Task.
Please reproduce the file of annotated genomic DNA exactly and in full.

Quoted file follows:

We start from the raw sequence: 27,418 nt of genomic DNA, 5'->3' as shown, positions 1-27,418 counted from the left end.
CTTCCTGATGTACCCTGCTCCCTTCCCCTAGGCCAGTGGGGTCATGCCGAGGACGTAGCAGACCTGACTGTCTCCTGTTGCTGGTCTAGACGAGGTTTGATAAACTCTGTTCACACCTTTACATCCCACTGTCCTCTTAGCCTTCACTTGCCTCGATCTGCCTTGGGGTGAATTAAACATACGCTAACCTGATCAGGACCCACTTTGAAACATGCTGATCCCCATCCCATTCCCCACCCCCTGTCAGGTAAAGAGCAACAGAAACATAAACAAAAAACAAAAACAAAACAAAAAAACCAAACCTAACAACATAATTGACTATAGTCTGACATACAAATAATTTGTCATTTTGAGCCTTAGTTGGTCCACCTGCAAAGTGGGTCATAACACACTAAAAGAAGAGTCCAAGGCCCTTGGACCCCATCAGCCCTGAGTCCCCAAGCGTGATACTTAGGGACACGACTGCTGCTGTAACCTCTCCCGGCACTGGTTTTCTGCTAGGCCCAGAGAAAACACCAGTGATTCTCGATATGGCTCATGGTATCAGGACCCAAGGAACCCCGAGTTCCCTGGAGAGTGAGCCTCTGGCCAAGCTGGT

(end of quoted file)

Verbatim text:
We start from the raw sequence: 27,418 nt of genomic DNA, 5'->3' as shown, positions 1-27,418 counted from the left end.
CTTCCTGATGTACCCTGCTCCCTTCCCCTAGGCCAGTGGGGTCATGCCGAGGACGTAGCAGACCTGACTGTCTCCTGTTGCTGGTCTAGACGAGGTTTGATAAACTCTGTTCACACCTTTACATCCCACTGTCCTCTTAGCCTTCACTTGCCTCGATCTGCCTTGGGGTGAATTAAACATACGCTAACCTGATCAGGACCCACTTTGAAACATGCTGATCCCCATCCCATTCCCCACCCCCTGTCAGGTAAAGAGCAACAGAAACATAAACAAAAAACAAAAACAAAACAAAAAAACCAAACCTAACAACATAATTGACTATAGTCTGACATACAAATAATTTGTCATTTTGAGCCTTAGTTGGTCCACCTGCAAAGTGGGTCATAACACACTAAAAGAAGAGTCCAAGGCCCTTGGACCCCATCAGCCCTGAGTCCCCAAGCGTGATACTTAGGGACACGACTGCTGCTGTAACCTCTCCCGGCACTGGTTTTCTGCTAGGCCCAGAGAAAACACCAGTGATTCTCGATATGGCTCATGGTATCAGGACCCAAGGAACCCCGAGTTCCCTGGAGAGTGAGCCTCTGGCCAAGCTGGT